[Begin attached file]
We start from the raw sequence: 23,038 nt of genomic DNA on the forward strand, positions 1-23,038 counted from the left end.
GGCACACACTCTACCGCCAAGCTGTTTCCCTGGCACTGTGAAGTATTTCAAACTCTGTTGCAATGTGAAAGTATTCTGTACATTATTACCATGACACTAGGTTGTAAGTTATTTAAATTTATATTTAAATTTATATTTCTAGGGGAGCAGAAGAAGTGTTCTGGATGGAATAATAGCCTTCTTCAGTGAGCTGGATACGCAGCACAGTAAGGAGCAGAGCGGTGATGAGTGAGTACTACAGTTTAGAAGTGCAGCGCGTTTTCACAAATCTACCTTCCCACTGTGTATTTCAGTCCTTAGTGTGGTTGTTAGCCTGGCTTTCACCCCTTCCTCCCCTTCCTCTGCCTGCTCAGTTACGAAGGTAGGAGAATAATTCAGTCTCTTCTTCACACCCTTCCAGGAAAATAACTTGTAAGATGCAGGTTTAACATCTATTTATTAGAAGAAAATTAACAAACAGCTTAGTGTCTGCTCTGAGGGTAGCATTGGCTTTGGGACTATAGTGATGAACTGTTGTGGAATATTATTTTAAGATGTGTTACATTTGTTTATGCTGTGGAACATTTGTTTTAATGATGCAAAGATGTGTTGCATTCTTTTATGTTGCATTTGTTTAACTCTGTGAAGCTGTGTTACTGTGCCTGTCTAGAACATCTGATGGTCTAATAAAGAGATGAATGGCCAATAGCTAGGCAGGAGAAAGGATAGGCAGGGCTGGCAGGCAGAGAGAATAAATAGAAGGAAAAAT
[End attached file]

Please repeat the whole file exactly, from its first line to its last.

We start from the raw sequence: 23,038 nt of genomic DNA on the forward strand, positions 1-23,038 counted from the left end.
GGCACACACTCTACCGCCAAGCTGTTTCCCTGGCACTGTGAAGTATTTCAAACTCTGTTGCAATGTGAAAGTATTCTGTACATTATTACCATGACACTAGGTTGTAAGTTATTTAAATTTATATTTAAATTTATATTTCTAGGGGAGCAGAAGAAGTGTTCTGGATGGAATAATAGCCTTCTTCAGTGAGCTGGATACGCAGCACAGTAAGGAGCAGAGCGGTGATGAGTGAGTACTACAGTTTAGAAGTGCAGCGCGTTTTCACAAATCTACCTTCCCACTGTGTATTTCAGTCCTTAGTGTGGTTGTTAGCCTGGCTTTCACCCCTTCCTCCCCTTCCTCTGCCTGCTCAGTTACGAAGGTAGGAGAATAATTCAGTCTCTTCTTCACACCCTTCCAGGAAAATAACTTGTAAGATGCAGGTTTAACATCTATTTATTAGAAGAAAATTAACAAACAGCTTAGTGTCTGCTCTGAGGGTAGCATTGGCTTTGGGACTATAGTGATGAACTGTTGTGGAATATTATTTTAAGATGTGTTACATTTGTTTATGCTGTGGAACATTTGTTTTAATGATGCAAAGATGTGTTGCATTCTTTTATGTTGCATTTGTTTAACTCTGTGAAGCTGTGTTACTGTGCCTGTCTAGAACATCTGATGGTCTAATAAAGAGATGAATGGCCAATAGCTAGGCAGGAGAAAGGATAGGCAGGGCTGGCAGGCAGAGAGAATAAATAGAAGGAAAAAT